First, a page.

Every now and then a designer comes out with a product that brings new meaning to the term "must-have." Last spring that designer was Tory Burch and, if you’re familiar with the brand, we don’t need to tell you what the product was.

For those who’ve been sequestered from fashion society for the past year, the item in question came in the form of a ballet flat. But, the accoutrement that identified the maker had more to do with a bold, gold emblem than the shoe itself. The shiny double "T" that topped the toe of the flats, and shined like the apex of the Luxor, provided an exclamation point to the otherwise simple, understated shoe.

It was different and different was good. Hence, the wild popularity.

What luck, you might be thinking, for a designer who had only been established three years to produce a bona fide must-have. But Burch, who has recently opened two boutiques in Las Vegas at the Shoppes at the Palazzo and Forum Shops at Caesars, hits the jackpot more often than not.

In her first year of business as a public relations executive turned fashion designer, she managed to garner a shout out from Oprah. By the end of the "Next Big Thing" show. her up-and-coming Web site fielded 8 million hits. The tunic that earned Oprah’s affection proved to be the Tory Burch ballet flat of that season.

The designer acknowledges that most of her success today resulted from that Oprah mention, but it extends beyond just dumb luck. Burch has a distinct, simple formula for her designs. "I just design what I like to wear," she said from the lounge of her newest store at the Palazzo.

Like her own personal style, the Tory Burch boutique grabs your attention with loud, unexpected statements (lime green carpet, velvet orange drapes and shelves lined in shiny gold), but the overall tone is retro polish. On this Wednesday afternoon, just hours before a private shopping event at the boutique, Burch perches herself atop the arm of a fluffy, white couch in her store. She’s chosen this as the spot from which she’ll field questions from the second reporter of several to quiz her today. The petite blonde’s tiny frame brings to mind starlets in Hollywood; in the photos they appear thin, in person even thinner.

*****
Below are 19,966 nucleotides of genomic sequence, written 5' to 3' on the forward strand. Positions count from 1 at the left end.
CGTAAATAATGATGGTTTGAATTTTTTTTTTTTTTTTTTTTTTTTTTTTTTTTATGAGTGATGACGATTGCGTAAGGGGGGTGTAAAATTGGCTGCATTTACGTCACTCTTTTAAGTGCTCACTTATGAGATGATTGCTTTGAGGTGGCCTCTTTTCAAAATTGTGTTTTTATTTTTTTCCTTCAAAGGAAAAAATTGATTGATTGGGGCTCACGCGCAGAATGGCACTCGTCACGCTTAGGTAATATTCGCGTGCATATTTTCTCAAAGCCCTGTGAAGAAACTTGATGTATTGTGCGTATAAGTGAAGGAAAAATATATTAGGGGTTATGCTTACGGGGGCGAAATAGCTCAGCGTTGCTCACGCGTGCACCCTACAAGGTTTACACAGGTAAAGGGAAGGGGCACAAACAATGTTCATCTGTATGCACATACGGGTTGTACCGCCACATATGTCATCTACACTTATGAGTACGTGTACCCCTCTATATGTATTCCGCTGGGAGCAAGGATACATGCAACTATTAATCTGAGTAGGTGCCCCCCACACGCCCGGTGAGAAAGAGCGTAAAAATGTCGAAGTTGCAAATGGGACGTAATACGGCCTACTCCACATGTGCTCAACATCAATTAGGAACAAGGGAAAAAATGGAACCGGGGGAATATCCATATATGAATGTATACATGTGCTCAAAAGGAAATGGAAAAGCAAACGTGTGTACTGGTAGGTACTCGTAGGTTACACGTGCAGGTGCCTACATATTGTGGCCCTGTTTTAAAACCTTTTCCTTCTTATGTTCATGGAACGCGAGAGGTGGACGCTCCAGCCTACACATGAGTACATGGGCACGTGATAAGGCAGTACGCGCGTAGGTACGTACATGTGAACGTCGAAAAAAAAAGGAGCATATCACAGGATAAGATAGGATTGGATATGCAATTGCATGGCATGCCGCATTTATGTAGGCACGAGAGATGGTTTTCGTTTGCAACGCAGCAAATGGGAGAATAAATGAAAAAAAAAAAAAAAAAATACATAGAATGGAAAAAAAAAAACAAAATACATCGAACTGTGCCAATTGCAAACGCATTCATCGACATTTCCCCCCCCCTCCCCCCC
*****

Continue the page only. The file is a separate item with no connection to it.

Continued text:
Dressed in her own Thila dress and nude platform sandals, the ex-girlfriend of Lance Armstrong talks in a low volume and uses her hands for occasional punctuation. The chunky cocktail rings that overwhelm her little fingers form the same size contrast Mary-Kate Olsen’s sunglasses do on her face.

As she crosses one delicate leg over the other, Burch explains that, as a mother of six (three of her own and three inherited step-children from her marriage to venture capitalist Chris Burch) and the daughter of two fashion plates, she leans toward comfortable clothes with an undeniable ’70s influence. "Women of that period looked so effortless and chic," she said. "Things weren’t so trend-driven. Women were who they were."

Although the line evokes a strong shag rug nostalgia, it also claims a touch of martinis-for-lunch stuffiness (think hip-length cardigans and conspicuous detailing). But as it evolves, the brand appeals to a younger audience. The knockoff efforts among fast fashion retailers provide the most telling evidence. Payless Shoe Source sold a ballet flat last summer with a gold embellishment that came dangerously close to Burch’s design. And Forever 21’s racks boast a slew of trapeze dresses with round, jeweled collars and the kinds of prints that have become synonymous with Burch. She finds the imitation flattering.

"As we’ve grown I’ve decided to just go with it," Burch said of the counterfeits. "Most women want the real thing, anyway. And our prices aren’t that much of a stretch from knockoffs."

That depends on how limber your wallet is. Payless’ ballet flat rang in under $30; Burch’s will cost you $250. Likewise, a dress with an embellished bib at Forever 21 runs $34.80 while an original can cost as much as $595.

Burch uses the same math to support why she won’t consider diffusing her line for a budget retailer, such as Target, anytime soon. "For me, there’s not enough of a price difference," she said.

Instead, she plans to delve into home (interior designer David Hicks serves as a major inspiration to the designer) and luxury territory, which her new office in Milan may take on. A fragrance could also be in the works, Burch noted.

Whatever she does and at whichever pricepoint it falls under, expect it to make your must-have list.

Contact fashion reporter Xazmin Garza at or 702-383-0477.

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